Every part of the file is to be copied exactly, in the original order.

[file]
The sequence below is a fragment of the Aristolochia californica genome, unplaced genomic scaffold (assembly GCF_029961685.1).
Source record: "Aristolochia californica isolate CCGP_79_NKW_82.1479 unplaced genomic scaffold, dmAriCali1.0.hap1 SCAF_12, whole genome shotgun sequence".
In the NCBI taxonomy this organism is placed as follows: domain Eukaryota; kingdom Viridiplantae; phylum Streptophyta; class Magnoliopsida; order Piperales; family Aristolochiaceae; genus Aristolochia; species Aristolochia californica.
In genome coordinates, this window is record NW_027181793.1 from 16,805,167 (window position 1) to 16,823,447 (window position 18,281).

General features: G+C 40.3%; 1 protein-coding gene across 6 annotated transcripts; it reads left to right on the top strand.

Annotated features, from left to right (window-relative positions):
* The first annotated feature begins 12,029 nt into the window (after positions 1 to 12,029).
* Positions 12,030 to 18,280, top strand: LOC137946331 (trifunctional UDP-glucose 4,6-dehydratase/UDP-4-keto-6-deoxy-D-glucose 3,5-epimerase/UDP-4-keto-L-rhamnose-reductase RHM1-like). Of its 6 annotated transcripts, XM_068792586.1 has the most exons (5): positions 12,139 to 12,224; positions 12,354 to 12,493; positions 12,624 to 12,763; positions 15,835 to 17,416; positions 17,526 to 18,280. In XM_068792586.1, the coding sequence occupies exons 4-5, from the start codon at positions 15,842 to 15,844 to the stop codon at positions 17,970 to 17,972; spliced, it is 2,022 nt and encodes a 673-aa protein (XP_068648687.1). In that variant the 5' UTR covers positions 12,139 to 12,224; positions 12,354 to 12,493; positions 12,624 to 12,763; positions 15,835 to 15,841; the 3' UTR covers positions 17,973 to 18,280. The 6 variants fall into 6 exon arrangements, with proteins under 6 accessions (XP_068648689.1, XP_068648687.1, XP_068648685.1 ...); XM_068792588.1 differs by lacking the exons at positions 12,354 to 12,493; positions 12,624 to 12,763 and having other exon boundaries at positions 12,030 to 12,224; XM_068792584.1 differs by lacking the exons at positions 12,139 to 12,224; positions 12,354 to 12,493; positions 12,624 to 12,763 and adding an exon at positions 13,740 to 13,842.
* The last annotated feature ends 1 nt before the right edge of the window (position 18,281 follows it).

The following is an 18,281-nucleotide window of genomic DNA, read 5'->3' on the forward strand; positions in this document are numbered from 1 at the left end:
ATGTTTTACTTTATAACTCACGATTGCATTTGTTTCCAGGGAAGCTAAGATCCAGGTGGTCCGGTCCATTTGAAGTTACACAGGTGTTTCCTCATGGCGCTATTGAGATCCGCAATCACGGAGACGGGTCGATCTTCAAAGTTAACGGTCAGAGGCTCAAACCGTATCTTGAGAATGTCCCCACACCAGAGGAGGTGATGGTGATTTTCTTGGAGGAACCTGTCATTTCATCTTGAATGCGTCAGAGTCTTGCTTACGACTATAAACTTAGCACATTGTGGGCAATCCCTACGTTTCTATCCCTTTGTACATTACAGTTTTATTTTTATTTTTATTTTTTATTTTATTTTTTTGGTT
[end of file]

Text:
The sequence below is a fragment of the Aristolochia californica genome, unplaced genomic scaffold (assembly GCF_029961685.1).
Source record: "Aristolochia californica isolate CCGP_79_NKW_82.1479 unplaced genomic scaffold, dmAriCali1.0.hap1 SCAF_12, whole genome shotgun sequence".
In the NCBI taxonomy this organism is placed as follows: domain Eukaryota; kingdom Viridiplantae; phylum Streptophyta; class Magnoliopsida; order Piperales; family Aristolochiaceae; genus Aristolochia; species Aristolochia californica.
In genome coordinates, this window is record NW_027181793.1 from 16,805,167 (window position 1) to 16,823,447 (window position 18,281).

General features: G+C 40.3%; 1 protein-coding gene across 6 annotated transcripts; it reads left to right on the top strand.

Annotated features, from left to right (window-relative positions):
* The first annotated feature begins 12,029 nt into the window (after positions 1 to 12,029).
* Positions 12,030 to 18,280, top strand: LOC137946331 (trifunctional UDP-glucose 4,6-dehydratase/UDP-4-keto-6-deoxy-D-glucose 3,5-epimerase/UDP-4-keto-L-rhamnose-reductase RHM1-like). Of its 6 annotated transcripts, XM_068792586.1 has the most exons (5): positions 12,139 to 12,224; positions 12,354 to 12,493; positions 12,624 to 12,763; positions 15,835 to 17,416; positions 17,526 to 18,280. In XM_068792586.1, the coding sequence occupies exons 4-5, from the start codon at positions 15,842 to 15,844 to the stop codon at positions 17,970 to 17,972; spliced, it is 2,022 nt and encodes a 673-aa protein (XP_068648687.1). In that variant the 5' UTR covers positions 12,139 to 12,224; positions 12,354 to 12,493; positions 12,624 to 12,763; positions 15,835 to 15,841; the 3' UTR covers positions 17,973 to 18,280. The 6 variants fall into 6 exon arrangements, with proteins under 6 accessions (XP_068648689.1, XP_068648687.1, XP_068648685.1 ...); XM_068792588.1 differs by lacking the exons at positions 12,354 to 12,493; positions 12,624 to 12,763 and having other exon boundaries at positions 12,030 to 12,224; XM_068792584.1 differs by lacking the exons at positions 12,139 to 12,224; positions 12,354 to 12,493; positions 12,624 to 12,763 and adding an exon at positions 13,740 to 13,842.
* The last annotated feature ends 1 nt before the right edge of the window (position 18,281 follows it).

The following is an 18,281-nucleotide window of genomic DNA, read 5'->3' on the forward strand; positions in this document are numbered from 1 at the left end:
ATGTTTTACTTTATAACTCACGATTGCATTTGTTTCCAGGGAAGCTAAGATCCAGGTGGTCCGGTCCATTTGAAGTTACACAGGTGTTTCCTCATGGCGCTATTGAGATCCGCAATCACGGAGACGGGTCGATCTTCAAAGTTAACGGTCAGAGGCTCAAACCGTATCTTGAGAATGTCCCCACACCAGAGGAGGTGATGGTGATTTTCTTGGAGGAACCTGTCATTTCATCTTGAATGCGTCAGAGTCTTGCTTACGACTATAAACTTAGCACATTGTGGGCAATCCCTACGTTTCTATCCCTTTGTACATTACAGTTTTATTTTTATTTTTATTTTTTATTTTATTTTTTTGGTT